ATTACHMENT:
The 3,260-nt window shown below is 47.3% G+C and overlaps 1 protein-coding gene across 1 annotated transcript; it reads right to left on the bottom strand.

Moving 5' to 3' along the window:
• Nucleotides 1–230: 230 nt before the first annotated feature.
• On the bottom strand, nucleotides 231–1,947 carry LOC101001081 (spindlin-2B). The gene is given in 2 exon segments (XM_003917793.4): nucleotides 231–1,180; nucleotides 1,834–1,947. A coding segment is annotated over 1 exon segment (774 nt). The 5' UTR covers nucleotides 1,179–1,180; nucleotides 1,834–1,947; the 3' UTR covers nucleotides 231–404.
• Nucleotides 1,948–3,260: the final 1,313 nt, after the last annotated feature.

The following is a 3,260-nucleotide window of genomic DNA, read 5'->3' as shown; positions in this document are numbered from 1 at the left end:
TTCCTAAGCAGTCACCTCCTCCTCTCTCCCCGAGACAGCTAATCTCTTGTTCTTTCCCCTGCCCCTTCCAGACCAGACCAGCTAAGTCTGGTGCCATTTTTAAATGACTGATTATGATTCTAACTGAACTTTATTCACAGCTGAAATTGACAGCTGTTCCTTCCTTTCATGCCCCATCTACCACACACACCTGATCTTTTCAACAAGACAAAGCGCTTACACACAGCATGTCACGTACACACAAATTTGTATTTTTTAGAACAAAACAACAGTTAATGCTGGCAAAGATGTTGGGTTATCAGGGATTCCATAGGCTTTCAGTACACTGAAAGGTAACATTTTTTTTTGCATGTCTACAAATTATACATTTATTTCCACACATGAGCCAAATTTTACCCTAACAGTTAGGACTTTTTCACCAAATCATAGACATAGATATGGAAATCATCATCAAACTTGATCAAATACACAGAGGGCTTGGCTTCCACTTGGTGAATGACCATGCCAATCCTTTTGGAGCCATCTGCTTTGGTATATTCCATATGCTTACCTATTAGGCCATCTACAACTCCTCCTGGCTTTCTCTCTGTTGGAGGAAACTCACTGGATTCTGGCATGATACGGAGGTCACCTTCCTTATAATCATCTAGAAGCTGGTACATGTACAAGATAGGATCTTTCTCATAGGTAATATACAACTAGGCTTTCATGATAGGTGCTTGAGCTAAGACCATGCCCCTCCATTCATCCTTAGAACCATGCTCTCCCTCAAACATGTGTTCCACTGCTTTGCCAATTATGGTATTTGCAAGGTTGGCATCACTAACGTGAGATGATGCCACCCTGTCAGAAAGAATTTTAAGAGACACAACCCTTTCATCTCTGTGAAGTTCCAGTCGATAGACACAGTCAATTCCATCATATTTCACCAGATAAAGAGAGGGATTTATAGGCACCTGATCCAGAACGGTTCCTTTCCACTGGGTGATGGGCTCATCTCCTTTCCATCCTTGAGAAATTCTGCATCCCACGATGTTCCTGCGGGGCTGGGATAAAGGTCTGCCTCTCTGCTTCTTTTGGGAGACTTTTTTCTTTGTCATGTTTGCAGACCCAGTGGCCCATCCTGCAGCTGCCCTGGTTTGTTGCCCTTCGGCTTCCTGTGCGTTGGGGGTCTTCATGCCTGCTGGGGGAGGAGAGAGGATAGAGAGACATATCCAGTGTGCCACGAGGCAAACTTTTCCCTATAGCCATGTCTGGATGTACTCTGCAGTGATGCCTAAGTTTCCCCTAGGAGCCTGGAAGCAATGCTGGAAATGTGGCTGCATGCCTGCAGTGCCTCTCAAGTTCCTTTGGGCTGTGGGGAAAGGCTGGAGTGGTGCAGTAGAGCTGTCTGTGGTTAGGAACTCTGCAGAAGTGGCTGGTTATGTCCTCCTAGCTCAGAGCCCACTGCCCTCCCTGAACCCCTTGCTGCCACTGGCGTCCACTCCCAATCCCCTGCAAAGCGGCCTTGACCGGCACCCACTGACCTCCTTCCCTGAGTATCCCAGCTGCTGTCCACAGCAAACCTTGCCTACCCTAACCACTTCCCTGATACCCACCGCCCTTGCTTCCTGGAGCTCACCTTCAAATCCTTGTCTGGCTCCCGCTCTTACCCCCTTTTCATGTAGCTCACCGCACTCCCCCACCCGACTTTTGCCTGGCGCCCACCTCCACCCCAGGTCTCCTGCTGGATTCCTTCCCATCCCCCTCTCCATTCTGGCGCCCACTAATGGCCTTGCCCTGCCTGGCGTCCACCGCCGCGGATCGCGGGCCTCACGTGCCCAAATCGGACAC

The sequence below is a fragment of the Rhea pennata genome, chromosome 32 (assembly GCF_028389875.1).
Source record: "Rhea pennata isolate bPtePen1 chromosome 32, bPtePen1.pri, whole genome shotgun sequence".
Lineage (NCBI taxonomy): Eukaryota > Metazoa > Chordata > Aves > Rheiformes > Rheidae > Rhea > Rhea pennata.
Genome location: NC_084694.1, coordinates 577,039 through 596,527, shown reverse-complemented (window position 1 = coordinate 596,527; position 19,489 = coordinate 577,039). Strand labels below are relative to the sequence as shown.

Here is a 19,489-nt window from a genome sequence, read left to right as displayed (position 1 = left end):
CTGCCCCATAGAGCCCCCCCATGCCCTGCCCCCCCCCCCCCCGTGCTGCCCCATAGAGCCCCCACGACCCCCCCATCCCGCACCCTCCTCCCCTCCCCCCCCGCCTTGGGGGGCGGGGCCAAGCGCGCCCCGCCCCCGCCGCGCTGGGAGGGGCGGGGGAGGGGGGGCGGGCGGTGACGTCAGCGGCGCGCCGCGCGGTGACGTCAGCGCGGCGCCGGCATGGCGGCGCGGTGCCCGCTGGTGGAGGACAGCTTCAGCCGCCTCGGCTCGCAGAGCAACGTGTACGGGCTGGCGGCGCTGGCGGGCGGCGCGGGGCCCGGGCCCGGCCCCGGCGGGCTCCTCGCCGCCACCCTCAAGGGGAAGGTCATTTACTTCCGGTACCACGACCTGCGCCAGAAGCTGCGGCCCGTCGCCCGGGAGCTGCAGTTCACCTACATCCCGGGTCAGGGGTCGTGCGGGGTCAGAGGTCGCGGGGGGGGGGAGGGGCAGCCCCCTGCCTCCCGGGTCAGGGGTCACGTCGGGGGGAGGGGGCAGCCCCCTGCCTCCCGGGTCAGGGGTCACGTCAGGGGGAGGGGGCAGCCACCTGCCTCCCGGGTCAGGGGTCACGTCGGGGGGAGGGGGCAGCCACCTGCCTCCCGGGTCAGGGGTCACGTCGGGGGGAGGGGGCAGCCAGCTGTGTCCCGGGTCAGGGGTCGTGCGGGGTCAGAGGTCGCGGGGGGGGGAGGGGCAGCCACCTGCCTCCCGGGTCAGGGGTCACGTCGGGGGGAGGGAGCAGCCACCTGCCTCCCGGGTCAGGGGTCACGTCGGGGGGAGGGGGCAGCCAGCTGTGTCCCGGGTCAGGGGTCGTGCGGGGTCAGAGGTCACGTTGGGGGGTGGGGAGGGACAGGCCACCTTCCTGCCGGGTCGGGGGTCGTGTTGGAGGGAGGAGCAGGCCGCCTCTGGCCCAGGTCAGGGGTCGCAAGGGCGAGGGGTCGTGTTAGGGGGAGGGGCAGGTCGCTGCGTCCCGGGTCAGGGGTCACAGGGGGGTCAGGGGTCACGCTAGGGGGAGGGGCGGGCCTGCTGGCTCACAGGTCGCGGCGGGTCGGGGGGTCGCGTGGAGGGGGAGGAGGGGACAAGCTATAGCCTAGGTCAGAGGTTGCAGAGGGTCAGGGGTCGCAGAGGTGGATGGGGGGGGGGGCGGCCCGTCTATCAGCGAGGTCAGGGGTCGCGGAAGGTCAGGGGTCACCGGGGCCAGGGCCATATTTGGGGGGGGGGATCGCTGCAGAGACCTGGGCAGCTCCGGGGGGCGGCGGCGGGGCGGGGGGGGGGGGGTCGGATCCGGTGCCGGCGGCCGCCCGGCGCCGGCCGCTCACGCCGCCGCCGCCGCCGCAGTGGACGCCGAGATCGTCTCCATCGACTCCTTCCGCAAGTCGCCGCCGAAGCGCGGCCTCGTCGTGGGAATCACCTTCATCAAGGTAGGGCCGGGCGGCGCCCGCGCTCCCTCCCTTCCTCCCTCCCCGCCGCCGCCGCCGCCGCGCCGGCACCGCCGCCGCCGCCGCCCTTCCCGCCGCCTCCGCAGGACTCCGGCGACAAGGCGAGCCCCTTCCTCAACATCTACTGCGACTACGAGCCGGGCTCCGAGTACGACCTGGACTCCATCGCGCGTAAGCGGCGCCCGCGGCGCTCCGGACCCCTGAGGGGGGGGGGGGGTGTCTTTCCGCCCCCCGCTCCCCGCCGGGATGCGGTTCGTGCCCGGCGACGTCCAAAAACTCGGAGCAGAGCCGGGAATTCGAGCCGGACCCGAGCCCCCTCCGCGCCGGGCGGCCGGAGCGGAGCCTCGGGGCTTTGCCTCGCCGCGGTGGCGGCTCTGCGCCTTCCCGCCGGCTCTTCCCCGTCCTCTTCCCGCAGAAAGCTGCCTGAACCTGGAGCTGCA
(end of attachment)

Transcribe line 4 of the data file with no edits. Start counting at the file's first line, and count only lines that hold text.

• On the bottom strand, nucleotides 231–1,947 carry LOC101001081 (spindlin-2B). The gene is given in 2 exon segments (XM_003917793.4): nucleotides 231–1,180; nucleotides 1,834–1,947. A coding segment is annotated over 1 exon segment (774 nt). The 5' UTR covers nucleotides 1,179–1,180; nucleotides 1,834–1,947; the 3' UTR covers nucleotides 231–404.